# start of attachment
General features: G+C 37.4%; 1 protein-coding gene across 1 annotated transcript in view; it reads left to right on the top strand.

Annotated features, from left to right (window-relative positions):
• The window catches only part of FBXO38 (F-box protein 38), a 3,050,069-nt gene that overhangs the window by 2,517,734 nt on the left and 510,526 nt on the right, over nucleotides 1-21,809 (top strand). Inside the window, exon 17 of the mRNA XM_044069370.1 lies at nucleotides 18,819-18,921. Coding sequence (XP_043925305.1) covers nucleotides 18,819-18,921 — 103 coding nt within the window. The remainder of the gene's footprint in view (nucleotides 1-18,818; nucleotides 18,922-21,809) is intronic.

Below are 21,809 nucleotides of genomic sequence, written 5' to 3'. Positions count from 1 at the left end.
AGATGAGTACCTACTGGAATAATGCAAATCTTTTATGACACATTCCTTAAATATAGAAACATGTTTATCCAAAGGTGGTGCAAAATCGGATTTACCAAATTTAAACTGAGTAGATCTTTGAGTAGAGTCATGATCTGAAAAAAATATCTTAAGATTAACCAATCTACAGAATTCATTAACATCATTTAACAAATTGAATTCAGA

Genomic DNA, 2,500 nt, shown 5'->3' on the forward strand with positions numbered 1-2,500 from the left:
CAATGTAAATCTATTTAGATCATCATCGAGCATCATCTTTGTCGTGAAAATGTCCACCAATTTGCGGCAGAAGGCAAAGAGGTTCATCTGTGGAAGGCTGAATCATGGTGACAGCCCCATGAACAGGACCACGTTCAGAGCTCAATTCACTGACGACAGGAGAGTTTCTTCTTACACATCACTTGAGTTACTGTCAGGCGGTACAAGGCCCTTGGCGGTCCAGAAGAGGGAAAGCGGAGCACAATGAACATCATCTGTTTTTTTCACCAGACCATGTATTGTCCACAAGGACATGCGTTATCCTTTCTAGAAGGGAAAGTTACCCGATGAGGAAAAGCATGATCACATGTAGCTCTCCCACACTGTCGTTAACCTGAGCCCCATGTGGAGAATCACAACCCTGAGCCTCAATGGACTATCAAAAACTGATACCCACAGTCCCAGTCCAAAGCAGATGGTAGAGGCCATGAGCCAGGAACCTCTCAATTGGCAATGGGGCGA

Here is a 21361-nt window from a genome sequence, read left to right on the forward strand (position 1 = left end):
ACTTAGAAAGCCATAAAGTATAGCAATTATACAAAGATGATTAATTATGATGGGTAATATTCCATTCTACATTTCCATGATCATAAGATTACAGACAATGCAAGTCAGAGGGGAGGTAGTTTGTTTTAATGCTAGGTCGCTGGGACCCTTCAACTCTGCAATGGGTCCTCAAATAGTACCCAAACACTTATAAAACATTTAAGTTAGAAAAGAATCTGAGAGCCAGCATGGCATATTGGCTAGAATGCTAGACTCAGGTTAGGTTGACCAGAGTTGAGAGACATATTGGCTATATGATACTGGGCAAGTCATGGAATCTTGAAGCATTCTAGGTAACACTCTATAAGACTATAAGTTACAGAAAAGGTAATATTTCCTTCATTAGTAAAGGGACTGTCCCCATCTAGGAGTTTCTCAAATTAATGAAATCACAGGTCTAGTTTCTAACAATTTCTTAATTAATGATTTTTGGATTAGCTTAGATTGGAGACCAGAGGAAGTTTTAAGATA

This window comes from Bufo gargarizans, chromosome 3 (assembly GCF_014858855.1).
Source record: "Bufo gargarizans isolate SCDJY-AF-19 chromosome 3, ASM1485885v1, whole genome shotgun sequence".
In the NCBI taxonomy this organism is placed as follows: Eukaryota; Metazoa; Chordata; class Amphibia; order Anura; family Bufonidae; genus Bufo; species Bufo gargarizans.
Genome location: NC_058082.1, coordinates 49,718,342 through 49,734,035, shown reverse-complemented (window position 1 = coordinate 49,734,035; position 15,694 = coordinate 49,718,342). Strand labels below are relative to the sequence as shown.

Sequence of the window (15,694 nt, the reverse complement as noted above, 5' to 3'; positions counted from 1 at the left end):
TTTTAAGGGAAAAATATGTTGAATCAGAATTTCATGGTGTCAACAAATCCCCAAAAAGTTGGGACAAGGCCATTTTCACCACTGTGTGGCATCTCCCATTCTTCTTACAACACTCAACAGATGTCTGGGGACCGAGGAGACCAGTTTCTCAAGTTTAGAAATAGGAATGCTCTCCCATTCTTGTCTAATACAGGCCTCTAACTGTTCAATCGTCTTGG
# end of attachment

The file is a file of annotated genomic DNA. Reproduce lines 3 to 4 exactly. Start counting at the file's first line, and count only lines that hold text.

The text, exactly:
• The window catches only part of FBXO38 (F-box protein 38), a 3,050,069-nt gene that overhangs the window by 2,517,734 nt on the left and 510,526 nt on the right, over nucleotides 1-21,809 (top strand). Inside the window, exon 17 of the mRNA XM_044069370.1 lies at nucleotides 18,819-18,921. Coding sequence (XP_043925305.1) covers nucleotides 18,819-18,921 — 103 coding nt within the window. The remainder of the gene's footprint in view (nucleotides 1-18,818; nucleotides 18,922-21,809) is intronic.

Below are 21,809 nucleotides of genomic sequence, written 5' to 3'. Positions count from 1 at the left end.